9th November 2015
This was another gig that I’d been looking forward to for months; primarily because Sugar and the Hi Lows were the opening act. Don’t get me wrong I really liked Kacey Musgraves Pageant Material album; but Amy Stroup and Trent Dabbs’ ‘supergroup’ Sugar and the Hi-Lows have been a family favourite for a couple of years.
The evening didn’t get off to a great start when my photo-pass had a restriction attached and I was only to shoot from the mixing-desk at the back of the room. Rules is rules; but I’ve never understood this one; especially as several people in the ‘pit’ had really good pocket cameras with zoom lens’ that could pick out the singers nasal hair.
Thankfully the floor manager saw my dilemma and secreted me about 1/3 of the way back for the headline act.
I was thrilled to see Sugar and the Hi-Lows actually had a band with them; and what a hot band they were in their snazzy sports jackets, white shirts and black ties.
I was a tad disappointed to see the delectable Ms. Stroup wearing a big floppy hat, which masked her face but complimented her all black outfit; making her look like a Goth Stevie Nicks; especially when she played her tambourine.
Trent Dabbs on the other hand was resplendent in a suit; and he was particularly chatty between songs and even performed a soft shoe shuffle a couple of times, mid song.
Predominantly playing material from their second album High Roller; they soon had the excitable Kacey Musgraves in the palm of their hands. Even the quirky Bees Left The Trees were received well; but the title track High Roller and the excellent cover of Jackson both received whoops of delight mid song. I can’t wait to see them return soon; and I’m pretty sure they could fill either Hall 2 or the Cluny on the other side of the river without too much effort.
When I returned to the hall after the break the stage was now adorned with a pink backdrop and numerous spangly stars and glitter balls. With everyone in their seats the house lights went off completely as the band members made their way onto the stage lit up like Christmas trees. Their bright raspberry suits were decked out with fairy lights along every seam; much to the crowds’ delight. Although not lit up; Kacey Musgraves looked amazing in a pink taffeta rah-rah dress, spangly tights and white cowgirl boots.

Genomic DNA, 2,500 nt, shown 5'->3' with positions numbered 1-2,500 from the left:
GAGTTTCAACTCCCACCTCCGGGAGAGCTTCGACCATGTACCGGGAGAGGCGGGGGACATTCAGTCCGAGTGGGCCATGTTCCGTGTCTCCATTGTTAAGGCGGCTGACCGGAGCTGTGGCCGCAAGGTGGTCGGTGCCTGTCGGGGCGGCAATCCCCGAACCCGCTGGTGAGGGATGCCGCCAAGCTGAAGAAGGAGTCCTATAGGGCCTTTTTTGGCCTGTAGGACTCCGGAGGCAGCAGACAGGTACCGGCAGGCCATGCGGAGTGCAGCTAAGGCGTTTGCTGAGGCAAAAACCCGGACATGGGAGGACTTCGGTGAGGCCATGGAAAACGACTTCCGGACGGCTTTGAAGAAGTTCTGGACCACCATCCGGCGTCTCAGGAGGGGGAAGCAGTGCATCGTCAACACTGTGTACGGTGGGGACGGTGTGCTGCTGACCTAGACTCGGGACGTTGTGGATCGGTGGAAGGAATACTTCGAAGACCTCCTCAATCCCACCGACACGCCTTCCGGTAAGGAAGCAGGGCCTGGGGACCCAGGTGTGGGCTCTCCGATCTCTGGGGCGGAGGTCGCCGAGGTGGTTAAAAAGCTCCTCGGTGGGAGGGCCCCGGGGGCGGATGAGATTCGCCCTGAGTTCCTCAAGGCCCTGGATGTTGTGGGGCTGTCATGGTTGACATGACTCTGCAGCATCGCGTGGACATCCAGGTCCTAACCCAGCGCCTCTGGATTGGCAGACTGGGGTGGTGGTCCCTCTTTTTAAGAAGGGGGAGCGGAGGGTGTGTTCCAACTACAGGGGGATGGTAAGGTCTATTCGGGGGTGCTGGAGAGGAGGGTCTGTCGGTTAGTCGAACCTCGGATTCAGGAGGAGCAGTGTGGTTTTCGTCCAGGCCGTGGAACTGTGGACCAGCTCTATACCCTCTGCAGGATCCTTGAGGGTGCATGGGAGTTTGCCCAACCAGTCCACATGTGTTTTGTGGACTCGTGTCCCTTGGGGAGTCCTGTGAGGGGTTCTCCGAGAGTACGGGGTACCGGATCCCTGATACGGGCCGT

Beaming with excitement the band got the hoe-down started with one of her signature tines Biscuits; which was greeted with screams from the scores of teenie fans and their Mothers too.
The last few bars were accompanied by the singer doing a bit of a dosey-doe dance.
After four songs Kacey misjudged the audience by playfully saying “ tonight isn’t the night for being reserved,” then playfully demanding everyone stand up. Most did; but there was noticeable grumbling around me; but a group of tiara wearing fans were in their element a few rows away. The ‘misjudgement’ was because while her songs are truly excellent; they are primarily for listening too and not necessarily dancing too; as was proved immediately that song ended and everyone sat straight back down. I’m not sure if this threw Ms Musgraves or what I think may have been monitor problems but she wasn’t nearly as chatty for the next few songs; and kept ‘looking daggers’ at the side of the stage.
That and the constant changing of guitars/banjos/mandolins in between songs that broke the flow were a relatively small price to pay when we got to hear great arrangements of This Town’s Too Small For Me, Family is Family and Dime Store Cowgirl; which had a really funny and touching introduction.
I actually recognised more songs than I expected; but one really deep Country song called Yellow left me baffled; until, on the way out a friend said he was surprised she had included a Coldplay song! Good on her, as it’s a great song and she did it justice.
After attending with an open-mind about the new ‘Saviour of Country Music’ I was genuinely impressed by her songs when sung live; and boy what a voice the girl has.
It’s difficult to pick out highlights; but her Grandma’s favourite song Fine; with its haunting pedal-steel was magical; and when she was left alone to sing Merry Go Round; it was a spellbinding four minutes; with the audience actually singing a verse and the chorus relatively in harmony.
When the band returned they eschewed their electric instruments to stand around the singer and eventually play a couple of acoustic songs; but interspersed with band members performing ‘party tricks.’ Much like the guitar changes; it spoilt the mood and the time could have been better utilized with an extra song.
Then the final song of the concert had the crowd spontaneously standing up and finally dancing; but that’s mostly because Nancy Sinatra’s These Boots Are Made For Walking was by far the most up-tempo song of the evening and the one that most fans will remember.
The encore saw the band gather around the Kacey and the mic to sing an acapella version of Roy Rogers’ Happy Trails Song.
KM photo-set http://www.harrisonaphotos.co.uk/Music/Kacey-Musgraves/
Sugar photo-set http://www.harrisonaphotos.co.uk/Music/Sugar-and-the-Hi-Lows/